'Holy Cow' Moment Changes How Montana's State Health Plan Does Business


Marilyn Bartlett, the director administrator of Montana's Health Care and Benefits Division, recalls thinking “holy cow” when she got an urgent directive from state legislators in late 2021: “You need to get these costs in check, otherwise.”

Increasing health care costs within the state workers' health plan were helping hold down workers' wages. The plan's financial reserves were dwindling, at risk of negative territory.

So began Barlett's high-stakes game of chicken made to change the way the state did business using its 60 hospitals, which accounted for 43 percent of employee healthcare costs, turning the standard purchasing process on its head.

Instead of beginning with the hospital's market price and negotiating down for discounts, the state began telling these facilities just how much it was prepared to pay – a “reference price” – for every kind of hospitalization. State officials used generally conservative Medicare rates like a baseline and starting point for the discussion.

Before the program took effect, hospital charges for state employees for the same service had varied widely, with some hospitals charging three to six times the Medicare rate for many services.

To even out the disparities and cut costs, their state decided to pay typically 234 percent of Medicare rates – a level of payment that hospitals indicated they'd accept and an amount their state calculated would allow an efficient hospital to deliver high-quality care and still profit.

While other states plus some private employers have set prices they are prepared to pay for some standardized procedures – like a colonoscopies or hip replacements – Montana's experiment is more sweeping, covering all hospital services, and it uses Medicare like a common yardstick.

Two years in, their state calls the effort a success, saving $15.6 million this year over the estimate of the items it would have paid with no change. Meanwhile, its reserve fund has grown and it is so healthy the state dipped into it for other needs.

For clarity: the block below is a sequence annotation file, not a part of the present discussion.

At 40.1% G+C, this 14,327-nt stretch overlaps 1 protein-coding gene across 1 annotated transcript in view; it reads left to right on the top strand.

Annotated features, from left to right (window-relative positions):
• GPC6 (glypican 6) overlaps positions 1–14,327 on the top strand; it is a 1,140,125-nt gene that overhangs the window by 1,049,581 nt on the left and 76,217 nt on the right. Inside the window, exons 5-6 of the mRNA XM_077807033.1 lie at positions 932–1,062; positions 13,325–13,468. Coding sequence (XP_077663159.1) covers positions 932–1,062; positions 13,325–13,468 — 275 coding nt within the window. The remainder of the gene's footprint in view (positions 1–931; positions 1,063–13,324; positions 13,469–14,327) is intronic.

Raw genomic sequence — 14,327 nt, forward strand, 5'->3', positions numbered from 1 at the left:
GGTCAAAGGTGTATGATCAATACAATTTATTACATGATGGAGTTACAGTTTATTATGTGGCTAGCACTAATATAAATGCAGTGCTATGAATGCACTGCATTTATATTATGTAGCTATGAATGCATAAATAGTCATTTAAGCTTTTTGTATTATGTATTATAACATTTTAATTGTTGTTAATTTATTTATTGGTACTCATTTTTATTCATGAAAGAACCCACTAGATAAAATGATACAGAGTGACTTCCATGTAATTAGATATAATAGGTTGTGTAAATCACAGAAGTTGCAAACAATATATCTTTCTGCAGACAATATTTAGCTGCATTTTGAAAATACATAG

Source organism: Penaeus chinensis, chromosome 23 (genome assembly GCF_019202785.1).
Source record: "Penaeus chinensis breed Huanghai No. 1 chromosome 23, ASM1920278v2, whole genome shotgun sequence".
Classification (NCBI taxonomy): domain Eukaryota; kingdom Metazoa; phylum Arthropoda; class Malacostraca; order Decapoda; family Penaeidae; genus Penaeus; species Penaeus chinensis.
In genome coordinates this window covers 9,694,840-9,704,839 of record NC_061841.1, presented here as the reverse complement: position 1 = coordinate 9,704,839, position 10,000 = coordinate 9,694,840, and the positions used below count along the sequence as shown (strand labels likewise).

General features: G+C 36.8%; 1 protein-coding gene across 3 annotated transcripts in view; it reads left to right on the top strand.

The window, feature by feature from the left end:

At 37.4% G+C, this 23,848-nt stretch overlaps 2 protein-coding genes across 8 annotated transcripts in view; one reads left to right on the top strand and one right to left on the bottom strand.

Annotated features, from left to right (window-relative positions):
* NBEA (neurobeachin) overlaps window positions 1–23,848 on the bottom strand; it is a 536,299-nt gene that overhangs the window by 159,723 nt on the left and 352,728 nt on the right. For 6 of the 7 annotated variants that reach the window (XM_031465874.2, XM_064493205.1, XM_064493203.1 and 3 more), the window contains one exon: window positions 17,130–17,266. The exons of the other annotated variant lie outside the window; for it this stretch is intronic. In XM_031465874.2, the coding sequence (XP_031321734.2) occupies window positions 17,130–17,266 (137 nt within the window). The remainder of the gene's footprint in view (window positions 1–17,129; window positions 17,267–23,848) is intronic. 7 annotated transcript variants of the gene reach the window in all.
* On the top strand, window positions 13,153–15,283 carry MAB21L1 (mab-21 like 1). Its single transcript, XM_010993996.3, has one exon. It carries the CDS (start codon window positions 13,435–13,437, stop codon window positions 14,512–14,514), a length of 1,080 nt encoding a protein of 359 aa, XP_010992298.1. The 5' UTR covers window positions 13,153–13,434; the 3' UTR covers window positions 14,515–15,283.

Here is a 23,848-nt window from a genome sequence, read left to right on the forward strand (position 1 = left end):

Did Their state Get The Payments Right?

“A centralized price-setting model has danger. It may overpay or underpay,” said Glenn Melnick, director from the Center for Health Policy and Management at the University of Southern California.

Lawmakers directed Marilyn Bartlett, the director administrator of Montana's Healthcare and Benefits Division, to get employee health costs in check, so she changed how a state pays hospitals.(Thanks to Marilyn Bartlett)

Like some other cost-control efforts, the Montana approach could trigger smaller amounts of hospitals that agree to participate in the state plan, he noted.

So far, there's been no manifestation of that, said Bartlett: “No hospital went broke.”

But resistance is natural, said Damon Haycock, head of Nevada's public employees' benefits plan, because, ultimately, money saved for state workers is money hospitals don't get.

There might be a ripple effect, as others in the community will want parity.

“If a state requires a hard line and says, we aren't paying more than X, then cities and counties and large employers want exactly the same deal,” he explained. “And that turns into a massive political hurdle.”

To get buy-in, their state chosen the 234 percent, which many economists consider a relatively generous mark-up from standard Medicare payments.

Medicare doesn't negotiate prices with hospitals or use hospital-set charges in the calculations. Instead, Medicare sets reimbursement through a complex formula which includes the price of providing the service and the kind of diagnoses. By its calculations, the government program pays hospitals enough to pay for their services as well as a small profit.

Hospital officials, including a lot of those in Montana, disagree.